About Don

Bio

Don Tapscott is CEO of The Tapscott Group think tank. As one of the world’s leading authorities on innovation, media and the economic and social impact of technology, Tapscott advises business and government leaders around the world. Tapscott has authored or co-authored 14 widely read books, including Macrowikinomics: New Solutions for a Connected Planet, Paradigm Shift, Grown Up Digital and The Naked Corporation. Don recently released (with Anthony D Williams) TED Book, Radical Openness: Four Unexpected Principles for Success and in 2012 created the Don Tapscott app – New Solutions for a Connected Planet which is available for free in the Apple App Store. In 2011, Thinkers50 and the Harvard Business Review named Tapscott as one of the top 10 most important living business thinkers. At the University of Toronto, Tapscott is Adjunct Professor of Management for the Rotman School of Management and the Inaugural Fellow of the Martin Prosperity Institute where he is currently is leading a multi million dollar investigation into new models of global problem solving.

TED Conference

TEDGlobal 2012

Comments & conversations

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Don Tapscott
Posted over 1 year ago
How much of your information do you share? How much should corporations share? TED Books Q&A Friday at 3pm Eastern!
When it comes to each of us as individuals, Anthony and I think we all need a balance between the public and private. Just as the complete loner and hermit lifestyle is not optimal (we all need and benefit from human interaction and relationships) so being a completely public person undermines one essence of what it is to be human – to be private, reserved and discreet. Develop and implement your own personal privacy strategy. When you share consider the benefits. But realize that withholding most information about you is in your interests: there are many “bad actors” who would misuse it. Privacy is important to the formation and maintenance of human relationships, reputation trust and even “the self” and its presentation in everyday life. Society lacks the laws and norms to protect you from companies being invasive or manipulative. And don’t assume governments are benevolent: we may harmed in absentia by unknown public and private bureaucracies having access to our personal data -- perhaps the targets of injurious decisions and discrimination and we will never really know what or why. By all means, be as open as you want but realize that with openness can come vulnerabilities, especially for your children. And as the expression goes “Discretion is the better part of valor” meaning that it makes sense to be careful in the face of unintended consequences and risks.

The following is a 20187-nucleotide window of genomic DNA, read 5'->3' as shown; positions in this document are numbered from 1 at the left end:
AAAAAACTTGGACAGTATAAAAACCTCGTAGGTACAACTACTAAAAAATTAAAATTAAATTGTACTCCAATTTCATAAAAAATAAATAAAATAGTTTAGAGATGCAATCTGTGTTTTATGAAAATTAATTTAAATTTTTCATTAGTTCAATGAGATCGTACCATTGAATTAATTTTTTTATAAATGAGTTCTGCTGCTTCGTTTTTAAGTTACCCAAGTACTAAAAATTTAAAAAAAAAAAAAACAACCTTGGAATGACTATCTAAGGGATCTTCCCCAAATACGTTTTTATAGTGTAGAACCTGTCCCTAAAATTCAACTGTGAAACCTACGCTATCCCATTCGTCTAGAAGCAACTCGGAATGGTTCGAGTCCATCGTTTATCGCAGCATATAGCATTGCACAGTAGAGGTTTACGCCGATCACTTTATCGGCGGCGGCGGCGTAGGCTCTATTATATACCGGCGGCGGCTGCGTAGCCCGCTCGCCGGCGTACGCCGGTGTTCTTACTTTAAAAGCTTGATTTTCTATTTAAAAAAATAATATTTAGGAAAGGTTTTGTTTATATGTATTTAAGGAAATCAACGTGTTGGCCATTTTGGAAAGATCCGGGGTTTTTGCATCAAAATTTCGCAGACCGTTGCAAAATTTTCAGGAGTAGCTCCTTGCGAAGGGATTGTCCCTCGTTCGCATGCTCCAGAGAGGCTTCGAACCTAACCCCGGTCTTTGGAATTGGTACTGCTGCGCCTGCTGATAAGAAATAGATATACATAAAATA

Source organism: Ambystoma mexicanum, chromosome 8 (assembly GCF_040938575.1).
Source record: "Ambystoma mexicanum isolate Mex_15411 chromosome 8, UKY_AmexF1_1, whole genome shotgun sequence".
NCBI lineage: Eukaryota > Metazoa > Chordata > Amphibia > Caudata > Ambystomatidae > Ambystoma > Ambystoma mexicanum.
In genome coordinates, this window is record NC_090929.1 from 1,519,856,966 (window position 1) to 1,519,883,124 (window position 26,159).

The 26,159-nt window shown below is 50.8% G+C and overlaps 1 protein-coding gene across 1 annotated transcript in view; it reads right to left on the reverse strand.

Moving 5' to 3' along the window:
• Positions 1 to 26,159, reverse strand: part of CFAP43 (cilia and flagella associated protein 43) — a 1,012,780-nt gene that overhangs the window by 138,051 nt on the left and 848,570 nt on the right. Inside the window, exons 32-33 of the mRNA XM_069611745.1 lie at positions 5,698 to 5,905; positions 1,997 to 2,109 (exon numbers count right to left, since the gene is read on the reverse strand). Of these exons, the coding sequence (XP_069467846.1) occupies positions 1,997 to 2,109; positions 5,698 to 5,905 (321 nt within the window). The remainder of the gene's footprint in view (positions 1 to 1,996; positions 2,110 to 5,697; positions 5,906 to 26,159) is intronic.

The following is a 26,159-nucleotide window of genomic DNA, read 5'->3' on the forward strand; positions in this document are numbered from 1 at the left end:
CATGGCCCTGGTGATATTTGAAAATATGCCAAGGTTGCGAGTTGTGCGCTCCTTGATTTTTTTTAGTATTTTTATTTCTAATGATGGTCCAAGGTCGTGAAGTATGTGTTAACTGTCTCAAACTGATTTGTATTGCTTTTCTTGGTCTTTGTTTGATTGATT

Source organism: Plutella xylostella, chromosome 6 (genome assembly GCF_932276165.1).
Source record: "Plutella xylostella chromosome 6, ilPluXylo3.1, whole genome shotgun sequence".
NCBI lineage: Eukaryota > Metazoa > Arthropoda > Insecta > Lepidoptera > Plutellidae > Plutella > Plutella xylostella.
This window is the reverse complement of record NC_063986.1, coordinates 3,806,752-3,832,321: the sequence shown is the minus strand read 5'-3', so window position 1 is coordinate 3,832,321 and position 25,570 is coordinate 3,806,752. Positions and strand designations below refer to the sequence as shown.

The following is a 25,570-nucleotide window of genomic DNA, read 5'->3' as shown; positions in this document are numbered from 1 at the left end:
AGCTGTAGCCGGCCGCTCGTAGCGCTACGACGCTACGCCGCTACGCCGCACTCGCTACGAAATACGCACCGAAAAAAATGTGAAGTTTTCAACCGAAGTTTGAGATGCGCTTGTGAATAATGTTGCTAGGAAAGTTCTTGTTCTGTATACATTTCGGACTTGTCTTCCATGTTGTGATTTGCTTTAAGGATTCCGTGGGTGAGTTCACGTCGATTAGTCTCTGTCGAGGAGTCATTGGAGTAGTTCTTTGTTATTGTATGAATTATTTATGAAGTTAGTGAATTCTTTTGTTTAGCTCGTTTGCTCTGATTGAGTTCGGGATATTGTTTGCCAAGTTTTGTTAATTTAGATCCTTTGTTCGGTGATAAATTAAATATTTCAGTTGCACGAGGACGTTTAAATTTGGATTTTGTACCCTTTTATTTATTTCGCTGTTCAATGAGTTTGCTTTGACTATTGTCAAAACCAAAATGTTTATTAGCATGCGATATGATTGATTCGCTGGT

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Don Tapscott
Posted over 1 year ago
How much of your information do you share? How much should corporations share? TED Books Q&A Friday at 3pm Eastern!
IN fact, in Macrowikinomics, Anthony and I argue that banks should start sharing risk management data to help them get a valuation of all the so-called "toxic assets" on their balance sheet. If they placed these assets in a commons and let the world's leading modellers go at them, the values could be determined and the assets disposed of. Evey Wall Street needs to open up, just to save itself.
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Don Tapscott
Posted over 1 year ago
How much of your information do you share? How much should corporations share? TED Books Q&A Friday at 3pm Eastern!
there are some benefits to each of us being more open personally and we all share more information than we used to. But that doesn't mean that we should live our lives out loud. The fundamental problem with the case of radical personal openness is that we are a long way from a world where being open will not hurt us. A world, say, where employers don’t discriminate because an applicant has had a mental illness, held a certain political point of view, or was photographed as a teenager having a beer on Facebook. There are also bad actors and the danger of fraud, identity theft or inappropriate disclosure of personal information is also a problem.